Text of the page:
Whither Hong Kong opposition?
Soul-searching and public apology from Hong Kong opposition after decisive defeat in by-election to pro-establishment camp / SCMP
SOCIETY AND CULTURE:
Jackie Chan’s daughter marries internet celebrity girlfriend Andi Autumn / SCMP
“Jackie Chan’s 19-year-old daughter Etta Ng Chok Lam [吴绮莉 Wú Qǐlì] confirmed on Monday morning that she had married her 31-year-old Canadian internet celebrity girlfriend Andi Autumn… Ng and Autumn started dating in 2017 and moved to Canada in October that year, but their relationship failed to win support from her parents.”
Chinese police target marijuana smokers
What you need to know about China’s recent drug crackdown / That’s Guangzhou
“There has been a significant increase in drugs-related detentions and deportations for possession of, or testing positive for, drugs in China. Especially category B drugs such as marijuana.” British Embassy stats show that “double the number of British people have been detained this year compared to same period in 2017,” and that the crackdown is nationwide, and happening in smaller cities, not just Beijing and Shanghai.
Expensive ancient art
Ancient Chinese painting auctioned for almost US$60 million / AFP
“A nearly 1,000-year-old ink painting by one of China’s greatest literati masters Sū Shì [苏轼 a.k.a. Sū Dōngpō 苏东坡] fetched US$59.5 million at auction, Christie’s said Monday (Nov 26). The auction house has described the Song Dynasty artwork created by Su as ‘one of the world’s rarest Chinese paintings.’”
Chinese woman paralysed by falling dog sues entire building / SCMP
“A woman in southeast China is suing the tenants and landlord of an entire industrial plant after being paralysed from the neck down in April when a dog falling from a second-floor balcony hit her on the head.”
Police on the lookout for China’s ‘most beautiful criminal’ / SCMP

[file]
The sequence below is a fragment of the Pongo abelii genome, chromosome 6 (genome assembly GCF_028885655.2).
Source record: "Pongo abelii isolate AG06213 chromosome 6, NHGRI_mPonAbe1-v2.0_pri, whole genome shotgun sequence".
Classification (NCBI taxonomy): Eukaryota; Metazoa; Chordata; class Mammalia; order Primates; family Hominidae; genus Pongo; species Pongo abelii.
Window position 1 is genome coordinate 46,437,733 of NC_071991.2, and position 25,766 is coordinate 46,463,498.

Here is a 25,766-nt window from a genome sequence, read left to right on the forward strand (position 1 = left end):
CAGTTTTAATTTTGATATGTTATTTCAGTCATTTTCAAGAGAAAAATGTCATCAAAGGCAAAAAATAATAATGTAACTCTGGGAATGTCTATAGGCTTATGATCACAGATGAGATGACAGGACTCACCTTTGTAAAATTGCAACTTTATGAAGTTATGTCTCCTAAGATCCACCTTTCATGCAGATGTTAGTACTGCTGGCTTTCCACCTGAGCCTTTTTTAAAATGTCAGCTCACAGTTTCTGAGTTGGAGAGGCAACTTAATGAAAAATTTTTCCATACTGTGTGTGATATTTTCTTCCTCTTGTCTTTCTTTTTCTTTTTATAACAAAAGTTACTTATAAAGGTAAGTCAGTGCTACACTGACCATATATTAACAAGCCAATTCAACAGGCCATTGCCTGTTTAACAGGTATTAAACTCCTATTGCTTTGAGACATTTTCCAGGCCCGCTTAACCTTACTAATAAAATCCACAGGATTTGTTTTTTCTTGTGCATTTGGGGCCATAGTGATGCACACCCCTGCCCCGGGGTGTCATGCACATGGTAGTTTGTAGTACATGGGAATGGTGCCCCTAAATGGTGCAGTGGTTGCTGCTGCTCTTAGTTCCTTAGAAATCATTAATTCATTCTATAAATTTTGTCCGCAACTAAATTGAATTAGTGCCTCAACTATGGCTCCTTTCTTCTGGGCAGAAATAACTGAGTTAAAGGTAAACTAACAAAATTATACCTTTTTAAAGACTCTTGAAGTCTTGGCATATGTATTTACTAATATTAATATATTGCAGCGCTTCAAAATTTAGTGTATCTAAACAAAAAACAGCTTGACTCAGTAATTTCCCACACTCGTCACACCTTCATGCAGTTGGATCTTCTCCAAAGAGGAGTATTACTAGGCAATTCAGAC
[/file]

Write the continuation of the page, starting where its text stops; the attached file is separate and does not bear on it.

“A female suspect on the run from police in southwest China has been dubbed the country’s most beautiful criminal after her mugshot went viral on social media.”
TCM clinic owner on trial for molesting 3 dancers during massages / Channel NewsAsia
A catwalk model’s account of the Dolce & Gabbana fiasco
I watched D&G’s China show fall apart from the inside / Dazed
VIDEO ON SUPCHINA
Viral on Weibo: Tit for tat — a reaction to Dolce & Gabbana’s marketing mess in China
One week after Italian fashion brand Dolce & Gabbana released its controversial ad campaign on November 18 ahead of its Shanghai show, the backlash against the brand in China continues.
FEATURED ON SUPCHINA
Taiwan’s political landscape changes overnight
On Saturday, the people of Taiwan headed to the polls to cast ballots for nearly 11,000 officials, in local elections — think mid-terms — and essentially repainted the map of Taiwan blue from green, or from ruling party Democratic Progressive Party (民進黨 mínjìndǎng) broadly pro-independence to the more China-friendly Nationalist, or Kuomindang (國民黨 guómíndǎng). The results were also a huge letdown for LGBT activists in Taiwan.
Kuora: Explaining mainland China’s case against Taiwan independence
This week’s column looks at the mainland Chinese argument for Taiwan being a part of China as opposed to an independent country. The PRC holds that Taiwan was part of China since at least as far back as the 17th century, when it was extensively settled by people from Fujian province across the strait during the Ming Dynasty.
PHOTO OF THE DAY
Outside the train station in Qingdao
A taxi driver plays a prank on his friend while waiting in line to pick up passengers outside the Qingdao train station in Shandong Province. Photo by Daniel Hinks.